Film commission seeks $150,000 budget

The film commission is running out of money and may shut down.
YOUNGSTOWN -- The director of the Western Reserve Film Commission is asking Mahoning County commissioners for a $150,000 budget this year for marketing, trade show attendance and personnel, including his own salary.
Commissioners say they won't act upon Richard Ouzounian's request before they resolve issues with the county's former and current tourism bureaus.The film commission gets its funding from Mahoning County Convention & amp; Visitors Bureau, which receives one-third of a 3 percent lodging tax on hotels and motels. The remaining bed tax money is used to fund operations at Youngstown-Warren Regional Airport.
The Mahoning County CVB was created after a previous board of county commissioners stopped funding the Youngstown/Mahoning County CVB in 2003. The new CVB has an interim board that consists of county Commissioners Anthony Traficanti, David Ludt and John McNally IV and the manager of Red Roof Inn in Boardman, Jeff Maurer.
A settlement has not been reached concerning bed tax dollars that the old CVB kept. McNally believes commissioners will resolve the issue soon, as early as next week. "It's time to figure out another track," he said.
That may include the creation of a permanent CVB board that excludes the commissioners, Traficanti said.
McNally wants Ouzounian's office to continue to receive CVB funds. "I'm not going to commit general fund money to the film commission," he said.
McNally is "relatively happy" with Ouzounian's efforts to bring filmmakers here, he said.
Five independent movies were filmed locally last year. The economic impact of filmmaking on the local economy was $3 million last year, according to Ouzounian.
"For the amount of money we gave him to do his work, I'm happy with that," McNally said.
"He's done a great job for Mahoning County," Ludt said. Ouzounian was given the $65,000 to prove what he could do, "and he did," Ludt said.
"I'm pleased with the results we've had in the short time we've had a film commission in place," Traficanti said. The film productions led to increased occupancy in local hotels and motels, and that's the CVB's mission, he said.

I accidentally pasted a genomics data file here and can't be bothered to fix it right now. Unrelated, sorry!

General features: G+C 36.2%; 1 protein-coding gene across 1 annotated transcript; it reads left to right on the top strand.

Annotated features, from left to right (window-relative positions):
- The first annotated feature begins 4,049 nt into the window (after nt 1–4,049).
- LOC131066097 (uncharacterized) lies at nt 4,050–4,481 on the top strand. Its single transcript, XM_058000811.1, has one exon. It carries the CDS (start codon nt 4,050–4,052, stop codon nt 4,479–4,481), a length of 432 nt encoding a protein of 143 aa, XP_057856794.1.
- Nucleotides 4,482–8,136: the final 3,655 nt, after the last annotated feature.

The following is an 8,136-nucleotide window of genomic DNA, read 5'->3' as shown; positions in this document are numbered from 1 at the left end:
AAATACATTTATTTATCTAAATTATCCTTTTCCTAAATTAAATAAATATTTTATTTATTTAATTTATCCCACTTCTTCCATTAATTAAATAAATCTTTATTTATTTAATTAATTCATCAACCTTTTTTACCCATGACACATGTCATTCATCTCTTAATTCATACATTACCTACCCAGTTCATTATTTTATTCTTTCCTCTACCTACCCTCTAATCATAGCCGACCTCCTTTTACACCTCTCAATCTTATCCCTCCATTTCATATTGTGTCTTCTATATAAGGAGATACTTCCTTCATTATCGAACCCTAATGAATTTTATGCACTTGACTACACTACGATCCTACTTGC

Before CVB funds were allocated to the film commission, Ouzounian said he and his wife funded it themselves for two years, spending about $20,000 on travel, telephone bills, office rent, location photography and more.
Ouzounian won't fund the commission himself anymore; it should be a community effort, he said.
The film commission has only about $1,000 remaining in its account, and Ouzounian said he may have to shut the office down at month's end if his budget isn't approved beforehand.
Other funding sources
Ouzounian also is talking with Trumbull County commissioners about supporting the film commission and looking to private foundations for money, he said.
The film commission's budget should be $300,000 to have the personnel and marketing money that's needed to promote the area, Ouzounian said.
The 2005 budget that commissioners received from Ouzounian listed his annual salary at $40,000, McNally said. Ouzounian said he also spent money on computers and office equipment in anticipation of hiring staff this year.
Ouzounian wants his salary to be comparable to other film commissioners, who average from $60,000 to $80,000 annually, he said. Those figures are "great for comparison purposes," McNally said, but the CVB board will decide what his salary should be.
"We're debating everything in the budget at this point," Ouzounian said.

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